I think I might’ve mentioned a few times how much I love natural wool, animal fibres and embellishment fibres 🙂 I made a couple of natural felt pieces recently. This first one uses lots of different breeds of wool inlcuding Finnish wool, Gotland, Shetland, Merino, Chubut, Mongolian, Russian, French, Welsh, Irish wools and Portuguese Merino. Plus quite a variety of wool locks and embellishment fibres such as hemp, flax, ramie, bamboo, silk and cotton.
This is a close up:
And this is even closer, the boucle yarn is mohair Marilyn sent me and she also sent me the thick and thin yarn. The gorgeous reddish brown wool was from wollknoll, listed as ‘Russian Camel‘. I think it’s camel coloured Romanov, nowhere near soft enough to be actual camel, and probably 8 times cheaper, thinking about it! The little nepps are cotton nepps.
I love the way the black Bamboo top has rippled on the Chubut here, near the top of the photo:
And this is a closer pic of the Bluefaced Leicester curls at the top of the Chubut in the previous photo:
From one extreme to the other, this next piece uses just Gotland, or Gotland cross wool. It’s about 1 foot by 2 feet (30cm x 60cm). For the bottom layer I used commercial Gotland tops, the second layer was commercially scoured Gotland fleece which I carded, and the top layer is all raw Gotland locks, most of which I got from Zara not so long ago, with the odd few from my old stash. I’m not going to cheat and enter this in the 4th quarter monochrome challenge 🙂
You can never have enough different breeds of wool, I think, so when I saw some being offered in a UK spinners group on Facebook I just couldn’t resist. I told the seller, Wendy, that I loved locks and nice colours and let her choose what to send me, which is a good thing because I’d originally said I had enough alpaca. I didn’t have any like this though:
Our guest artist/author is Zara Tuulikki Rooke. We’ve recently seen the beautiful fleece rugs she’s felted and shown us on the forum with her daughters. But she has taken it a step further and has built a loom and woven a rug from fleece.
Some of you may remember a post I wrote here in April about shearing sheep.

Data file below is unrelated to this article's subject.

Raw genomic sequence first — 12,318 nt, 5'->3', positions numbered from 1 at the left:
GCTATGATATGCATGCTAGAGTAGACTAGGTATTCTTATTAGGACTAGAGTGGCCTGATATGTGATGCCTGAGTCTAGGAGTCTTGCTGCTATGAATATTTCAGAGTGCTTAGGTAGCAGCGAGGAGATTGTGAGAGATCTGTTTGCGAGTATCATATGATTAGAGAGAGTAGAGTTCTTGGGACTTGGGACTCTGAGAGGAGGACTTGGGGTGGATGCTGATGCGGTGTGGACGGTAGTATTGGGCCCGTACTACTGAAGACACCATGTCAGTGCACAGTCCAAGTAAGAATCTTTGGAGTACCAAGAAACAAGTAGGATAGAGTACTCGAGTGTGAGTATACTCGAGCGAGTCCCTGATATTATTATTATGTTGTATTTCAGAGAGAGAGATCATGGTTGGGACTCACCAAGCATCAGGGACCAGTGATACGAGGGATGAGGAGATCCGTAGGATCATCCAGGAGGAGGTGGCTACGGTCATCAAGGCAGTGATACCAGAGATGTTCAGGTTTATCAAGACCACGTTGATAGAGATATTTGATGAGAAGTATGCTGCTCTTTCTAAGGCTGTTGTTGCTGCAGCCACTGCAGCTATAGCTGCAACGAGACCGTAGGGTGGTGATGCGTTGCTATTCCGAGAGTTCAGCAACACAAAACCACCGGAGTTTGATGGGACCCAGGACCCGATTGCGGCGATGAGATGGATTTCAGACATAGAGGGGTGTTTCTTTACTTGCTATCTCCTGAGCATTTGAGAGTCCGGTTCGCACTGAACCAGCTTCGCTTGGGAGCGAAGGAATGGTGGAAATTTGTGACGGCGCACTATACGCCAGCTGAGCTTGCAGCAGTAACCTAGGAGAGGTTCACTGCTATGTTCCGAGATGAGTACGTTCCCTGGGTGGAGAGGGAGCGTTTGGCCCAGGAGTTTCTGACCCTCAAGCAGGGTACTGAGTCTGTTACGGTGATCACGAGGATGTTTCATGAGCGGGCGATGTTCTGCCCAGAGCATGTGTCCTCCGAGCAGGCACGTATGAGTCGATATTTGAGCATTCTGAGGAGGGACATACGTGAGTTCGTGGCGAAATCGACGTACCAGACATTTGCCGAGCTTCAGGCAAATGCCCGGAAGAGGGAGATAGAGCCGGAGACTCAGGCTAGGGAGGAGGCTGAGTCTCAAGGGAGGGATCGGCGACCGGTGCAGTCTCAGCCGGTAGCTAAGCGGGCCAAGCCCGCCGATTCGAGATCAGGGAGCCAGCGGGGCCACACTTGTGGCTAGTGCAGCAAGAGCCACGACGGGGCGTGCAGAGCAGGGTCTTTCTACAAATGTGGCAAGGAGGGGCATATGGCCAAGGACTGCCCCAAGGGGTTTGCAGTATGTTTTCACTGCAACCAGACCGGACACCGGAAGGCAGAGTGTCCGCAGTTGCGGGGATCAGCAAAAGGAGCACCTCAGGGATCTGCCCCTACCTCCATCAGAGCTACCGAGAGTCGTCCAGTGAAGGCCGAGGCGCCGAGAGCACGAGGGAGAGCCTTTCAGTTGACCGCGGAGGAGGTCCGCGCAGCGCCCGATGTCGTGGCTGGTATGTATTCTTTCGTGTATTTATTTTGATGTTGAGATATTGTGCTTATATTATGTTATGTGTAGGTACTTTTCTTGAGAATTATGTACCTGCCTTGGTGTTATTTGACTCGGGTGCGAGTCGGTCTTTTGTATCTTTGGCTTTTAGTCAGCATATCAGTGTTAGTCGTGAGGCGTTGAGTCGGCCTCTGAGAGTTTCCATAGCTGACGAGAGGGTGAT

Now I thought I would show you what I did with some of that thick winter fleece. For this project, I used fleece from my own sheep, which are all cross-breeds (Gotland and other old Swedish breeds). One is white, while the others are light to dark grey.
I wanted to try weaving with raw fleece. I do own a loom, but it is not set up with warp. Now, I have a basic understanding of weaving, but warping a loom requires more than that. So I started thinking about how to construct something simpler to weave on, and ended up building an oversized weaving frame. The frame itself measures about 1.5 x 2.5 meters (4.9 x 8.2 feet). I happened to have a wooden curtain rod that reached across and could be used as a heddle rod, and I used forked branches to make holders for the heddle rod.
I made a number of equally sized string heddles by tying pieces of sting around two nails, hammered at an appropriate distance from each other into a piece of wood. I wrapped a heddle around every second warp thread and over the heddle rod. The warp threads have a natural opening (shed) due to the thickness of the plank that I used in the top end of the frame. The heddles pull up the lower level of warp threads to create the opposite shed. I was actually surprised at how well this simple construction worked.
I started weaving with yarn, to get a more secure beginning before I started feeding-in the raw fleece. The fleeces had all been skirted, but not washed, and I picked away some pieces of hay and straw as I went along. All I did was grab some fleece and twist it as I fed it into the shed, alternating between fleeces of different colours and pushing each row down with a shed rod.
After a while, I realized that it did help to tease the locks apart a bit before I started twisting the wool. I also twisted the ends around the first and last warp thread in each row. Amongst the equipment I got with my ordinary loom, was a rather ancient looking metal contraption used to keep the tension across the weave (see photos below). I have no idea what this thing is called in English, but it worked really well.